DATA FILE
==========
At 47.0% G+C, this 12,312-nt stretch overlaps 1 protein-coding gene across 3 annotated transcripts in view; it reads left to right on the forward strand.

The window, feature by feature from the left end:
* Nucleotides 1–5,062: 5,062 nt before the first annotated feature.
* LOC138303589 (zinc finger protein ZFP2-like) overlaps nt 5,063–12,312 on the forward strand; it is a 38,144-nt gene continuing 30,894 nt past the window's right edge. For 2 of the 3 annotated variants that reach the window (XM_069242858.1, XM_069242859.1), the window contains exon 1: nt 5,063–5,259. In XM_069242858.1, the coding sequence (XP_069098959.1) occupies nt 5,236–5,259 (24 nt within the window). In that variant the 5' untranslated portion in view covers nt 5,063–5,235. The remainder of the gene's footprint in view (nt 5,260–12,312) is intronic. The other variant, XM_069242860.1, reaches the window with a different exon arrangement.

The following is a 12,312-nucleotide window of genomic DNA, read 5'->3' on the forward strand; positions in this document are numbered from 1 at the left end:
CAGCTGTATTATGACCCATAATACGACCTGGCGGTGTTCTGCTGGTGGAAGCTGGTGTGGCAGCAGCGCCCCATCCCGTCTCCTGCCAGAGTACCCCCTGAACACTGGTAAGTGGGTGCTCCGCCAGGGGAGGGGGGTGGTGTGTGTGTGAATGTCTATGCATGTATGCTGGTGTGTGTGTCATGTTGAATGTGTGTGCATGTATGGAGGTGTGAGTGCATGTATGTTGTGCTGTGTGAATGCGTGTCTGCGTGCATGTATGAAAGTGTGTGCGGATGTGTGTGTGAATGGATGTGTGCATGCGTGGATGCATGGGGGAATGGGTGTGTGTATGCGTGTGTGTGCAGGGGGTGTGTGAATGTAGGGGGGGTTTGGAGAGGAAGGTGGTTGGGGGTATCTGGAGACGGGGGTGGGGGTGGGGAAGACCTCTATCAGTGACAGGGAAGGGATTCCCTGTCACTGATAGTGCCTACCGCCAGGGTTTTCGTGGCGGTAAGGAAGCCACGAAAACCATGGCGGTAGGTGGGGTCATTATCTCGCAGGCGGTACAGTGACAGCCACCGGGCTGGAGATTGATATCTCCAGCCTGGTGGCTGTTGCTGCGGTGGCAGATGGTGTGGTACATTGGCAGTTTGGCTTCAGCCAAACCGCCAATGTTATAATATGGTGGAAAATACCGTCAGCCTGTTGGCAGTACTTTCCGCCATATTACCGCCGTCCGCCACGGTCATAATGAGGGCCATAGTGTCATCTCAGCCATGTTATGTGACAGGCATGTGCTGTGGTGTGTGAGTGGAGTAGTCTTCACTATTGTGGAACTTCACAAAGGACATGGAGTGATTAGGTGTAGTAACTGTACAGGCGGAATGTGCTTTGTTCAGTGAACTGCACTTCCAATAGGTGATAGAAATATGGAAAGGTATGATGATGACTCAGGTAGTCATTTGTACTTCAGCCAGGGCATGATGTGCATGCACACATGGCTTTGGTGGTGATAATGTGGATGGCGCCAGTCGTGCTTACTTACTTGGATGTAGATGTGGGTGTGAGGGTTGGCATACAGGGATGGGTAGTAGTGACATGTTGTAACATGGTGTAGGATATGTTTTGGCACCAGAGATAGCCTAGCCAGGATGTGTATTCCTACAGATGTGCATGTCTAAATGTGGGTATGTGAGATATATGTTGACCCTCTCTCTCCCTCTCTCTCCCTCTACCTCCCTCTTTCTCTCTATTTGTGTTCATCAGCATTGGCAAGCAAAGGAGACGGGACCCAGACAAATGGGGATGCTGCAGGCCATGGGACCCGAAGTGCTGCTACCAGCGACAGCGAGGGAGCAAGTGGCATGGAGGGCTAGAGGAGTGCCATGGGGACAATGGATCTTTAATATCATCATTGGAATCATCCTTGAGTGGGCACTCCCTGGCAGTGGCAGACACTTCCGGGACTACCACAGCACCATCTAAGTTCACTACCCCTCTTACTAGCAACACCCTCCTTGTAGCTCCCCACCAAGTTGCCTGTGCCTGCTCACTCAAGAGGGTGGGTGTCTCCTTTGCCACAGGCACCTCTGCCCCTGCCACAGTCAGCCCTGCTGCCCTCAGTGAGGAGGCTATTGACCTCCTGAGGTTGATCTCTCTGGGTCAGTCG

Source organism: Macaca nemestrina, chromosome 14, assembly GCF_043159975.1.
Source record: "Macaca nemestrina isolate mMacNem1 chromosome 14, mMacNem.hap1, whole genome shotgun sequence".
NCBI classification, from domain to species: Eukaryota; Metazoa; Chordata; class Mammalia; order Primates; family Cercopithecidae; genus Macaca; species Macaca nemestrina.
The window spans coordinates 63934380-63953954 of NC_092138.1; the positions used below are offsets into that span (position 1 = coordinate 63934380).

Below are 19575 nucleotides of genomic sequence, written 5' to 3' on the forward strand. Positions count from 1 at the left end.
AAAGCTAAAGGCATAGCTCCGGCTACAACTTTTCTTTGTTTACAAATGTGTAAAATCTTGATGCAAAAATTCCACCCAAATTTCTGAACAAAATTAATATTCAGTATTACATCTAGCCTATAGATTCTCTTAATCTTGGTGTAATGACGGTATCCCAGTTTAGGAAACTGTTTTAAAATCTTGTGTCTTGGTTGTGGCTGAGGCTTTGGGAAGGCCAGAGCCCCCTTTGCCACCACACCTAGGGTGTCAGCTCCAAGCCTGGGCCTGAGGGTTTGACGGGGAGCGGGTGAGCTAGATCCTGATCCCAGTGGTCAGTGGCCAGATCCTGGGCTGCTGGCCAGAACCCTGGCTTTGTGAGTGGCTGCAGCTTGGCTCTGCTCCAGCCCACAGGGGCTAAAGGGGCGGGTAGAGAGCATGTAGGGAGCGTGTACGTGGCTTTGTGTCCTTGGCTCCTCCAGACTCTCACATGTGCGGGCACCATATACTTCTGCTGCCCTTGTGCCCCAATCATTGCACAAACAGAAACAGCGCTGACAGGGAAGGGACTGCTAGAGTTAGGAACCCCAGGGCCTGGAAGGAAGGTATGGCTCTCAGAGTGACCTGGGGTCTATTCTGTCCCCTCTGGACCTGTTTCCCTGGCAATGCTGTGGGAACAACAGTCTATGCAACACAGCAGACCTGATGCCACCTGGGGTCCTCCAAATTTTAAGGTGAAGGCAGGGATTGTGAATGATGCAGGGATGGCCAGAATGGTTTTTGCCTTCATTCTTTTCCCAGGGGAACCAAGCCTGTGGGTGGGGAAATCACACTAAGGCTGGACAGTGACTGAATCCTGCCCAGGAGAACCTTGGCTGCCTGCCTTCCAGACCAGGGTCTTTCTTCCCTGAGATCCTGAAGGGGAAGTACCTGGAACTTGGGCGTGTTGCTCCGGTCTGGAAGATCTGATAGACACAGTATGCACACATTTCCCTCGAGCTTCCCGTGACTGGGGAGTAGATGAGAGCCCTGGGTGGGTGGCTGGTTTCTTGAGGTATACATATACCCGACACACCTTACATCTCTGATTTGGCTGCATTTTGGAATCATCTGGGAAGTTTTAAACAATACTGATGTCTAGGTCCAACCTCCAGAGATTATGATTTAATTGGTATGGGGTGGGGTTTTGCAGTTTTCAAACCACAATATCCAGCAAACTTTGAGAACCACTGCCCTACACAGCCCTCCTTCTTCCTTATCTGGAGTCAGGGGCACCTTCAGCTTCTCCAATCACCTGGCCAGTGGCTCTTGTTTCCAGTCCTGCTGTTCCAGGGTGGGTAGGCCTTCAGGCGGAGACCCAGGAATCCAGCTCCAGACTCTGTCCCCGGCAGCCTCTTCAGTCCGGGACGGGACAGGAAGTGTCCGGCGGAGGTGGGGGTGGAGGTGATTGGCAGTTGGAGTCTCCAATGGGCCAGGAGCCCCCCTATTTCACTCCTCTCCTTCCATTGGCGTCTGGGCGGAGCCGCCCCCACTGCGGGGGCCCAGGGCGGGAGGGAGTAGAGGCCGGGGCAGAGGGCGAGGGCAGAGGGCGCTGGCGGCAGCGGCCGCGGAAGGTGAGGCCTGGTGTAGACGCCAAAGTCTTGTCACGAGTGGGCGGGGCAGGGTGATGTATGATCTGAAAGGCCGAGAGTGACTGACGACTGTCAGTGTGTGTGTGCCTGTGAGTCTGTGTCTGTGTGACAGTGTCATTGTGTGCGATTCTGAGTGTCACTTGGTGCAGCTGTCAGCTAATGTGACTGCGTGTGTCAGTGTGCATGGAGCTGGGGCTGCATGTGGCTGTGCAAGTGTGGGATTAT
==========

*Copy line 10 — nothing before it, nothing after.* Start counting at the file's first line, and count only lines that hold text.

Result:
The window spans coordinates 63934380-63953954 of NC_092138.1; the positions used below are offsets into that span (position 1 = coordinate 63934380).